First Week Out, Verizon iPhone Sales Not So Incredible
The Verizon iPhone is selling like hotcakes, but it’s not the blockbuster carrier-changing diaspora that it was expected to be. An alleged “insider tip” supplied to BoyGeniusReports noted that Verizon iPhone sales in its first week of availability weren’t astronomically higher than AT&T iPhone sales. I have a few ideas why …
BoyGeniusReports (BGR) reported unit sales Feb. 10-14, 2011, during the first week of Verizon iPhone sales from five Apple stores, two of which are “very prominent” (I think that means at least one is the the Apple Store on Fifth Avenue in NYC):
Feb. 10: Verizon = 909, AT&T = 539
Feb. 11: Verizon = 916, AT&T = 680
Feb. 12: Verizon = 660, AT&T = 471
Feb. 13: Verizon = 796, AT&T = 701
Feb. 14: Verizon = 711, AT&T = 618
BGR also reported 550,000 units were pre-ordered online, with an impressive 30 percent of those sales going to Android users and 25 percent going to BlackBerry users. (That’s a general win for Apple.) The remaining percentage of buyers either didn’t say what phone they were using or didn’t have a smartphone (or a phone at all).
So what do the numbers mean? It seems Verizon’s popularity lasted two days, and by the time Valentine’s Day came around, its sales were nearly level with AT&T’s.
I think the issue is two-fold:
Geeks: Yup. Geeks, nerds, techies and computer-savvy consumers tend to do a smidgen of future-proofing. For users who want to get the most use out of their iPhone, the CDMA network is not the way to go. Besides the fact that users can’t talk and surf at the same time, they also can’t have more than two people on a conference call, their data connection drops as soon as they get a call, and they can kiss goodbye the idea of ‘unlocking’ the phone for future SIM-card use by other networks (cough: T-Mobile) and overseas. In short, the CDMA version is a crippled iPhone in many ways.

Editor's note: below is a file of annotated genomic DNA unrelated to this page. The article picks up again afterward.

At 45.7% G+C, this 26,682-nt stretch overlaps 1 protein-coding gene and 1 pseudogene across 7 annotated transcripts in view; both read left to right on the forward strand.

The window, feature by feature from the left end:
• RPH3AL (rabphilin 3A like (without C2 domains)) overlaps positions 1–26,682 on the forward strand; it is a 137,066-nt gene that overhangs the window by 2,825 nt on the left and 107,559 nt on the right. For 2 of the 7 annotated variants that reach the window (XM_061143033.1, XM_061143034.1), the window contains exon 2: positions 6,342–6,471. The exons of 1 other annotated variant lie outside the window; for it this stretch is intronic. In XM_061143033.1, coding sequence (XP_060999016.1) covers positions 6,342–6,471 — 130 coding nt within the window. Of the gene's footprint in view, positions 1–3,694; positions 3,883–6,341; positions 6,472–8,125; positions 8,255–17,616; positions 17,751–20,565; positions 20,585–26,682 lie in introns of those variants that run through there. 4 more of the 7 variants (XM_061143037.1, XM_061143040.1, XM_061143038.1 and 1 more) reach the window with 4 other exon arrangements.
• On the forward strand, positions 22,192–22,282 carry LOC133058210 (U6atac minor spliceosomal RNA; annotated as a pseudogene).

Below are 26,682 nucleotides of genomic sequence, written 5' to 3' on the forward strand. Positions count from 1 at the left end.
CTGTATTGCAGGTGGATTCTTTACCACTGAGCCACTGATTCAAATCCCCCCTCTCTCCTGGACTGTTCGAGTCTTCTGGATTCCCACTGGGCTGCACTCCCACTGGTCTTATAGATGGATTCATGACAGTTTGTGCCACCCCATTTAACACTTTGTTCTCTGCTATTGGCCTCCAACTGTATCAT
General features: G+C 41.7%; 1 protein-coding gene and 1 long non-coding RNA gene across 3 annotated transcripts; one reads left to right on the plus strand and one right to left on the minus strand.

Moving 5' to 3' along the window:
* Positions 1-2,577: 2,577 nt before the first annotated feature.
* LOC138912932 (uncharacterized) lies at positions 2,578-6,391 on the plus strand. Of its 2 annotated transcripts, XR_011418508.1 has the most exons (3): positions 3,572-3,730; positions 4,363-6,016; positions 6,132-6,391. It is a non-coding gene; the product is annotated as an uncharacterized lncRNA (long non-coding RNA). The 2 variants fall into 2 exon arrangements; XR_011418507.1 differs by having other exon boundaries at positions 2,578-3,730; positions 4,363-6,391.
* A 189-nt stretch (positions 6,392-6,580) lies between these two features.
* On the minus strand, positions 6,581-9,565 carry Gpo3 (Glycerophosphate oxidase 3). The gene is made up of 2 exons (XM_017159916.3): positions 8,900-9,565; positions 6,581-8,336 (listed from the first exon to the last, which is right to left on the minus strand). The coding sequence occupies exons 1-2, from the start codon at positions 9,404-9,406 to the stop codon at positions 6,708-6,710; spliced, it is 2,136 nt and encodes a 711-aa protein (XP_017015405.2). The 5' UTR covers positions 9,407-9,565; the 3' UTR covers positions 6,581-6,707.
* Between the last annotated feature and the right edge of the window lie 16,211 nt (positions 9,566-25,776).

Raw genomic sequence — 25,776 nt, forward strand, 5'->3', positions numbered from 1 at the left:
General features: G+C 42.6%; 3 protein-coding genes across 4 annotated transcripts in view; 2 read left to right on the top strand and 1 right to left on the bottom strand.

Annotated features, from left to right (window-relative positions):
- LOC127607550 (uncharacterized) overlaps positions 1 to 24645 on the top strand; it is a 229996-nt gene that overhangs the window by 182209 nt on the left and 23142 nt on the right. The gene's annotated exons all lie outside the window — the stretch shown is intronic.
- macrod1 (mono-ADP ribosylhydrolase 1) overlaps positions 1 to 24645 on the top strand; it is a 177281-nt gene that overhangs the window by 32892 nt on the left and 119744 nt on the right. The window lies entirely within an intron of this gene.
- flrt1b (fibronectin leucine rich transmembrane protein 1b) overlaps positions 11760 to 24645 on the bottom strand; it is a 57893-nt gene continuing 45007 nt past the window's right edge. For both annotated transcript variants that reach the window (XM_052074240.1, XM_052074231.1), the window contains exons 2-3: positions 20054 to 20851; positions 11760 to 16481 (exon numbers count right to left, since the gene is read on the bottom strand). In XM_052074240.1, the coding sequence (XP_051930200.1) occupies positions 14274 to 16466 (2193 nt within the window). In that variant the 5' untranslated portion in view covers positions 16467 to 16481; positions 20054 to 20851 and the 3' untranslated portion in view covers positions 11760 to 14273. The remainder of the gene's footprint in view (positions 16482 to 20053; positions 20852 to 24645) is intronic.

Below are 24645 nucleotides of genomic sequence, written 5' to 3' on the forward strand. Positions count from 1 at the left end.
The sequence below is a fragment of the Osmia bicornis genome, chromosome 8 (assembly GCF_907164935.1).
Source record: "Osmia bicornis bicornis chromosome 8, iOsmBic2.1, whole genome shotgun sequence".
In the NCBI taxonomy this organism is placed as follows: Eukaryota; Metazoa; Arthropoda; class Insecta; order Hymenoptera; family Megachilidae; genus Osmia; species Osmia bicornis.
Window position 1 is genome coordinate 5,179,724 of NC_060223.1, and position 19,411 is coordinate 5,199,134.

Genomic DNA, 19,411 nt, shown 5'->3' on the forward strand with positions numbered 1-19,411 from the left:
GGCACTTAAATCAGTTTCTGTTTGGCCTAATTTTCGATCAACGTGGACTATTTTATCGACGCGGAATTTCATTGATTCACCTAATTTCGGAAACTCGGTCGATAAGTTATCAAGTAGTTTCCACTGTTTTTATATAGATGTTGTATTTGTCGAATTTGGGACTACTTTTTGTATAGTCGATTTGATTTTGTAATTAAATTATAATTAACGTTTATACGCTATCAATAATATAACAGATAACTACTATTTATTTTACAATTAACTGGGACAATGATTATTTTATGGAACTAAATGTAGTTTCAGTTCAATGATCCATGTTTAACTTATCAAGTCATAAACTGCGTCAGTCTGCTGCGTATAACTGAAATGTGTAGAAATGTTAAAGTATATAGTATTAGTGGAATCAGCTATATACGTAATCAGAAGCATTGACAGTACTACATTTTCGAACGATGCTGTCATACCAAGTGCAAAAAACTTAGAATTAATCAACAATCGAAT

Advertising: AT&T and Verizon have fought fierce battles on the television, each pointing to their own flaws and feats. Verizon brought the “Can You Hear Me Now” guy out of retirement just for one incredibly smug remark (“Yes, I can hear you NOW,”) to highlight Verizon’s call quality. Verizon also rightfully bragged about its superior coverage (not that it’s all 3G, though). But AT&T has fired back multiple times with commercials that prove the usefulness of having voice and data at the same time, while also truthfully boasting that its network is faster (despite coverage issues).
AT&T also has been aggressively advertising a $49 iPhone 3GS, which is something Verizon can’t offer. Essentially, AT&T provides an entry-level iPhone — one that might appeal to customers with a family plan and a 14-year-old who wants an iPhone but doesn’t need a fancy new one. Problem solved. Dad gets the iPhone 4 and Junior can upgrade when the time is ready.
Although the hype around the Verizon iPhone was high, I think contract issues and competitive ads kept people from drinking the Verizon Kool-Aid.
Where do you see the iPhone carrier wars headed? As for me, I’ll be sticking with AT&T in future iterations of the iPhone.